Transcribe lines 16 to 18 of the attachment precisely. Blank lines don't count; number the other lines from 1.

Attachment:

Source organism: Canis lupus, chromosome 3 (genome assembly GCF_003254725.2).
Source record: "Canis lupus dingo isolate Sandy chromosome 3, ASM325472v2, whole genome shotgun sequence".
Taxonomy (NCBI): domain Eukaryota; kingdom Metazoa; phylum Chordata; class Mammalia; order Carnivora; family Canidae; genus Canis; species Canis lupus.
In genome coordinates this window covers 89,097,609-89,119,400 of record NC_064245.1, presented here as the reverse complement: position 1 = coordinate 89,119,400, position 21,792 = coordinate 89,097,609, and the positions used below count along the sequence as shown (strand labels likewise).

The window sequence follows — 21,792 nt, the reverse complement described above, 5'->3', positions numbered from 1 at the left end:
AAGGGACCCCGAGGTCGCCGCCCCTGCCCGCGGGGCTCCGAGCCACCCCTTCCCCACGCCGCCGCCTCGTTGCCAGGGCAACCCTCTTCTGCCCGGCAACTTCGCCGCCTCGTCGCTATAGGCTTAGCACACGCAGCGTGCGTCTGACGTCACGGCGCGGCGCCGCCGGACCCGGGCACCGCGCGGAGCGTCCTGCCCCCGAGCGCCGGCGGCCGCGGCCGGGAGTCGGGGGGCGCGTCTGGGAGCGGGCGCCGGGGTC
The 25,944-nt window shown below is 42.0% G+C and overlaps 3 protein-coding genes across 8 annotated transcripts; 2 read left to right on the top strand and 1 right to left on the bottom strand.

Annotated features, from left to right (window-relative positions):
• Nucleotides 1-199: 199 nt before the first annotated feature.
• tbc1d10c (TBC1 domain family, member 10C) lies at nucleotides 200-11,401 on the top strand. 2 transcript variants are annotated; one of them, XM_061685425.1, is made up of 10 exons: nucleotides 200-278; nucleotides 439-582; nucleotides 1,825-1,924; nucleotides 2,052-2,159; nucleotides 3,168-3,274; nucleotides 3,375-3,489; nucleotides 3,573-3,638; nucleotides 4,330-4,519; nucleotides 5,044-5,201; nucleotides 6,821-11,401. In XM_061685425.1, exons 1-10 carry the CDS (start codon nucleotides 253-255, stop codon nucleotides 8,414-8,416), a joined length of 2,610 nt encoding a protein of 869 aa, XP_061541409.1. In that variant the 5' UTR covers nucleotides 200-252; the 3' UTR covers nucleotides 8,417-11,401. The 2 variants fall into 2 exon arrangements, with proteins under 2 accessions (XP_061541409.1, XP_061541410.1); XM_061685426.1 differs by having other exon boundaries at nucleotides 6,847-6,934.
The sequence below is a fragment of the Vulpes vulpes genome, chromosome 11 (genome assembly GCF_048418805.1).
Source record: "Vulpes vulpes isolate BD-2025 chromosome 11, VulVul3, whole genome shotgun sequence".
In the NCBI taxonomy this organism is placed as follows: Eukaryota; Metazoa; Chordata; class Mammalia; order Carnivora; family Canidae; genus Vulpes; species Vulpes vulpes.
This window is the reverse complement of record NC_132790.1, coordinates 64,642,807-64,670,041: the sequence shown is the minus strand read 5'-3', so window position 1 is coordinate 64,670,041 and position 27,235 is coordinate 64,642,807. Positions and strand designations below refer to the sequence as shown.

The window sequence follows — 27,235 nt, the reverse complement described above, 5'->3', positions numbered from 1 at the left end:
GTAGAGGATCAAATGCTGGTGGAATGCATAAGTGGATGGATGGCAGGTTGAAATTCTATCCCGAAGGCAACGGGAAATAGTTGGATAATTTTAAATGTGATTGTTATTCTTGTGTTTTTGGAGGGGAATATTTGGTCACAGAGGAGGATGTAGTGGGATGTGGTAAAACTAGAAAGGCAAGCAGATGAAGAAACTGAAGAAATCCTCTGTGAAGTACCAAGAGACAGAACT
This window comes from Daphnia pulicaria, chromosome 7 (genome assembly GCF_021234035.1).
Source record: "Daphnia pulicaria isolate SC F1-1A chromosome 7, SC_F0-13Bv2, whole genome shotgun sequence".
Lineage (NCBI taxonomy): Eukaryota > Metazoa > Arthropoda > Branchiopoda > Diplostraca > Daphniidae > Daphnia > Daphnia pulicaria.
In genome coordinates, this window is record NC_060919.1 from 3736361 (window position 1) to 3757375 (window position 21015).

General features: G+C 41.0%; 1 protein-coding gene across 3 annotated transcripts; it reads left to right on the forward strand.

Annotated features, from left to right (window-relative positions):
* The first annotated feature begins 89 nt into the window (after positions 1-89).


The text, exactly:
GTAGAGGATCAAATGCTGGTGGAATGCATAAGTGGATGGATGGCAGGTTGAAATTCTATCCCGAAGGCAACGGGAAATAGTTGGATAATTTTAAATGTGATTGTTATTCTTGTGTTTTTGGAGGGGAATATTTGGTCACAGAGGAGGATGTAGTGGGATGTGGTAAAACTAGAAAGGCAAGCAGATGAAGAAACTGAAGAAATCCTCTGTGAAGTACCAAGAGACAGAACT
This window comes from Daphnia pulicaria, chromosome 7 (genome assembly GCF_021234035.1).
Source record: "Daphnia pulicaria isolate SC F1-1A chromosome 7, SC_F0-13Bv2, whole genome shotgun sequence".